…Hydration bladder DUH!
In case you’ve never heard of a hydration bladder or hydration reservoir, I will touch on the basics of them and some tips that even some pro’s can gain from. Bladders/reservoirs come in all shapes and sizes such as these:
Often, people refer to these as “Camelbaks” but Camelbak is actually a brand and not a specific item (even though Camelbak is the first company to market and design this technology). For kicks – a quick story on how these came about: A doctor was running a marathon and wanted to get away from holding his water. He came up with the idea of using an I.V. bag strapped to his back…and the rest is history.
Bladders come in many shapes and sizes, as well as different brands. The largest is typically 3L in size. If your backpack can accomodate this size – which most hiking packs can – I recommend going big. It costs maybe $5 more than the smallest size and you have the option of simply filling it up halfway for a small hike or filling it with more water for longer hikes. So go big.
The three brands featured above (Camelbak, Osprey, and Platypus respectively) are the three most popular sellers in the outdoor industry. I’ve used all 3 and they all work wonderfully. Camelbak is probably the best at being anti-microbial. Osprey bladders are cool because they come with a stem that makes them better for frameless packs or older packs that do not have a clip to hang the bladder on. They also include a magnet on the bite valve so it sticks to your sternum strap. Platypus zip bags are definitely the easiest to open. Any bladder should work well for you, however. The price is usually $25-35 or so for any brand hydration bladder. Don’t let price-point be a deciding factor in which one you buy.
Ok, onto the tips section (this is the fun part!):
As long as your bladder does not feature any sort of hard frame (e.g. the Osprey version), I recommend keeping a couple of cups of water in it and storing it in the freezer. Make sure you have no water in the drinking tube before storing it. Storing this in the freezer will:
1. Cut down on any growth of bacteria or microbes (its too cold for those to grow)
2. Give you some awesome ice cubes which will make the water yummier.
Make sure to only have a couple cups worth (maybe .25L) in the bladder before doing. Remember – ice expands.
If you do not store your bladder in the freezer, make sure it is dry before putting it away. To do this, empty the drinking tube completely, open the refillable lid/zip, and let it air dry. If you do not do this, nasty stuff can grow in there and its annoying to have to clean out.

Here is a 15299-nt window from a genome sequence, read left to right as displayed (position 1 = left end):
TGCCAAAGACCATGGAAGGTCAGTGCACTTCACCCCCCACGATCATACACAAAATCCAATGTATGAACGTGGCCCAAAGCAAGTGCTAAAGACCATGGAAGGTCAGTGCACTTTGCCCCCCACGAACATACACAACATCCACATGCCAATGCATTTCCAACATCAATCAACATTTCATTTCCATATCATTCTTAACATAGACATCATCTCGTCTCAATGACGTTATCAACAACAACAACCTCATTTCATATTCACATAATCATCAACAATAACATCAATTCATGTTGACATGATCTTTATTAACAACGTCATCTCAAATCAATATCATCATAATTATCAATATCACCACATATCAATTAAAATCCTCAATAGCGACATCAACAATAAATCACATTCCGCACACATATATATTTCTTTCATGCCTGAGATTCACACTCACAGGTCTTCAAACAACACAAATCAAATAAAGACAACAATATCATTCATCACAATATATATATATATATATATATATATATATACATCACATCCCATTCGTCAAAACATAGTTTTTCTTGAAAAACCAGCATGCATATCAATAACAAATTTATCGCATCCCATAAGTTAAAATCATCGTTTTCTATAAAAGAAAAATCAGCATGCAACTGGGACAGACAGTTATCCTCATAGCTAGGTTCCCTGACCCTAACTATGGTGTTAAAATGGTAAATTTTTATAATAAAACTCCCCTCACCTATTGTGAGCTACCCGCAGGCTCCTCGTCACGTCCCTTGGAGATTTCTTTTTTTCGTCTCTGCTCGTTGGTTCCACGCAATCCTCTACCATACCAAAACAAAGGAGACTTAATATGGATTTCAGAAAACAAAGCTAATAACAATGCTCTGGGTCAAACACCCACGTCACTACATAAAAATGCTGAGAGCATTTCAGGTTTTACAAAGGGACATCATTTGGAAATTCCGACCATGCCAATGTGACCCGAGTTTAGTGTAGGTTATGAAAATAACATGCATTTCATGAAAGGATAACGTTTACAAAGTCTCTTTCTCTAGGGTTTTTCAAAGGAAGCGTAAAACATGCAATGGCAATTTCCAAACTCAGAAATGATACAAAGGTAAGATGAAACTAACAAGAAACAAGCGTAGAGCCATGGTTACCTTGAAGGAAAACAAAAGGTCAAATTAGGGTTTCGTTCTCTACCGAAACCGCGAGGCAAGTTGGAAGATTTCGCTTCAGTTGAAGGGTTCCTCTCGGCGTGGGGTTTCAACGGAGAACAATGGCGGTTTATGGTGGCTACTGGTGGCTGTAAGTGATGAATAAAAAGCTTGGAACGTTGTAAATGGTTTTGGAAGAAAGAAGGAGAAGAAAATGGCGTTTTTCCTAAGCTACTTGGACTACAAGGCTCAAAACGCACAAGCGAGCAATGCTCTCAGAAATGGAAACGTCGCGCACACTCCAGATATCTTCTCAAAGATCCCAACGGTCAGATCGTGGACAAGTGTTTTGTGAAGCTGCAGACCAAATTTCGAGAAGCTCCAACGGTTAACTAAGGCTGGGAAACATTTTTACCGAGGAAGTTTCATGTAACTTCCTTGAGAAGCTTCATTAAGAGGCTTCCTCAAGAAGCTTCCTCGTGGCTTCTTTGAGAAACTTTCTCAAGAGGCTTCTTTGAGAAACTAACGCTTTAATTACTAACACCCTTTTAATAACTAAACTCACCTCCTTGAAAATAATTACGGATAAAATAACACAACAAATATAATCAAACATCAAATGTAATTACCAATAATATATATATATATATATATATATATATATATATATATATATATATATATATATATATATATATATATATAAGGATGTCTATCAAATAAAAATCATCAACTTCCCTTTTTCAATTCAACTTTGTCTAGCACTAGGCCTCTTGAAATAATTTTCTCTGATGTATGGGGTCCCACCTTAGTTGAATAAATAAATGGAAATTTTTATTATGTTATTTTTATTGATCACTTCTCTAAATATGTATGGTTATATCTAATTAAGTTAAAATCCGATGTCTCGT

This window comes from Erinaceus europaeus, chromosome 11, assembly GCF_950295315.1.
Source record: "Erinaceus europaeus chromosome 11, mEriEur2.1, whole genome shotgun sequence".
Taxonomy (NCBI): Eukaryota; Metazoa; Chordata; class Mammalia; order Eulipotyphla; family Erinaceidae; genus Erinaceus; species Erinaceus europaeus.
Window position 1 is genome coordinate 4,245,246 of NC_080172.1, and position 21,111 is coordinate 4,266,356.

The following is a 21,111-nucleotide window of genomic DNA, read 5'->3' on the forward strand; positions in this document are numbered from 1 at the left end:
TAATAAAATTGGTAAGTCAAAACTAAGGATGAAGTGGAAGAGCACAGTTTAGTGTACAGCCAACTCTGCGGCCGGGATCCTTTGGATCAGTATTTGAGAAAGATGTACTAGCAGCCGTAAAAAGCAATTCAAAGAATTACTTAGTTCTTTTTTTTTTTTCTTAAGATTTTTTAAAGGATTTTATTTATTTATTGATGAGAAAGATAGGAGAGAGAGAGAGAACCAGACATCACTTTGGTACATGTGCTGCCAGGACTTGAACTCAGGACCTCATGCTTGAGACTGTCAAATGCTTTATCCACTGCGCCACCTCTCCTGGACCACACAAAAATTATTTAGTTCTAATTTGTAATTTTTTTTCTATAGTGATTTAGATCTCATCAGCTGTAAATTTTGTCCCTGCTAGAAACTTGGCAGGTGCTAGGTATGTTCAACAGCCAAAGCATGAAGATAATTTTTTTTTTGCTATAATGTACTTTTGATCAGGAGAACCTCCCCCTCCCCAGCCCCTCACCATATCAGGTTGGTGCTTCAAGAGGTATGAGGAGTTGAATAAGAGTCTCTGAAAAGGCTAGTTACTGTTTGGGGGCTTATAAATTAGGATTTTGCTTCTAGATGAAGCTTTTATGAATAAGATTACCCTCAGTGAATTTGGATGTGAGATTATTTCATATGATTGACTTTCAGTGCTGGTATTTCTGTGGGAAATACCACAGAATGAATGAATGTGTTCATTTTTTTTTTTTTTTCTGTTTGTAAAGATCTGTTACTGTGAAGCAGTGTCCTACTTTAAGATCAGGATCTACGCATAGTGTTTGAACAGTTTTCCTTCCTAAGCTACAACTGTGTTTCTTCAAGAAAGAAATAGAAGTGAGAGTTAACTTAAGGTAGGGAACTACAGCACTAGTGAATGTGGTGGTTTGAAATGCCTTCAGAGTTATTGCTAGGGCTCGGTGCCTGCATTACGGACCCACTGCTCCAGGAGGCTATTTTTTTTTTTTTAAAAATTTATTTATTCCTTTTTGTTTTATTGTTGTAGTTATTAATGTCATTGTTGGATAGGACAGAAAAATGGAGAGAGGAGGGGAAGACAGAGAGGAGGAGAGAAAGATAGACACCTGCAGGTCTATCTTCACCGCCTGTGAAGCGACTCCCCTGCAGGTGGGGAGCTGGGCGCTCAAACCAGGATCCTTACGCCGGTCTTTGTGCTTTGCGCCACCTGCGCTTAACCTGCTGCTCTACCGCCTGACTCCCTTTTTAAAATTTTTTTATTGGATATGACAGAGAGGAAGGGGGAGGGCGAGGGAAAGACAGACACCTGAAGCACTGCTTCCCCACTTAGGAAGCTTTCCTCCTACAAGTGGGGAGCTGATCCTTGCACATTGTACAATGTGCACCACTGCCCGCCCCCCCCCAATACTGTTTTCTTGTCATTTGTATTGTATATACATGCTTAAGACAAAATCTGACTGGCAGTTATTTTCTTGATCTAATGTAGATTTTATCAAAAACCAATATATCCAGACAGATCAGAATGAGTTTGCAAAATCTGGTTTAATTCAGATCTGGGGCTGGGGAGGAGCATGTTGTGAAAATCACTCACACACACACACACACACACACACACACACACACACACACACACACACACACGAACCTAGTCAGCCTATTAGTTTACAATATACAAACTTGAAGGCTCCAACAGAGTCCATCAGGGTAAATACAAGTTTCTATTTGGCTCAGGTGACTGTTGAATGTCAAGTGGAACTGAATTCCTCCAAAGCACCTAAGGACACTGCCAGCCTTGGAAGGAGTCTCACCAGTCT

Use in Hot/Cold Weather
For me, it’s all about temperature regulation. Water will sit in your drinking tube for periods between drinks. If the temps are hot or cold, blow the water back into your reservoir, so that the water does not heat up or freeze. Trust me – you will appreciate this.
You can also get an insulated reservoir. Camelbak sells a couple of cool options – one bladder that has a little cozy/jacket around the actual bladder. There is also a drinking tube insulating sleeve that you can consider. However, both options add bulk and ounces to your pack. I like the blowback method even though I sometimes do use the jacket-ted bladder to keep my water cooler for longer on 100+ degree days.
Marathon Hike Usage
For a very long hike or other activity where you need to supplement your activity with electrolytes, here are two suggestions to consider:
1. Only keep water in your bladder but carry a water bottle with electrolyte stuff in it. This forces you to have to reach back for your bottle but will avoid leeching (when tasty stuff gets into the reservoir and the taste sticks around for awhile).
2. Carry two bladders. When I’ve done 20+ mile hikes, I’ve found it beneficial to carry a bladder with electrolyte drink and another with water. Having a blend of both beverages is best for your body and you can very easily run one hose out one side of your backpack and the other hose out of the other side. Try it – it’s kind of awesome.
3. Make sure that your bladder(s) are placed as close to the middle of your back as possible. This will help distribute the weight to your hips more than to your shoulders.
If you’re a fellow backpacker, a bladder works really well as a makeshift water faucet. Hang the bladder from a tree or a higher point and let the hose drape down. Gravity will pull the water out when you push on the bite valve, as it does in this picture:
The bottom line is this:
Reservoir: You will find that you’re drinking little shots of water often and staying very hydrated.
Water bottles: You may have a tendency to drink big gulps less often. This leads to less consistent drinking. Being thirsty means that you are already dehydrating… and gulping water from time to time may not be the best solution.
In the end, a bladder will keep you better hydrated, will lead to less moments of stoppage on the trail, and will make you a happier and stronger hiker.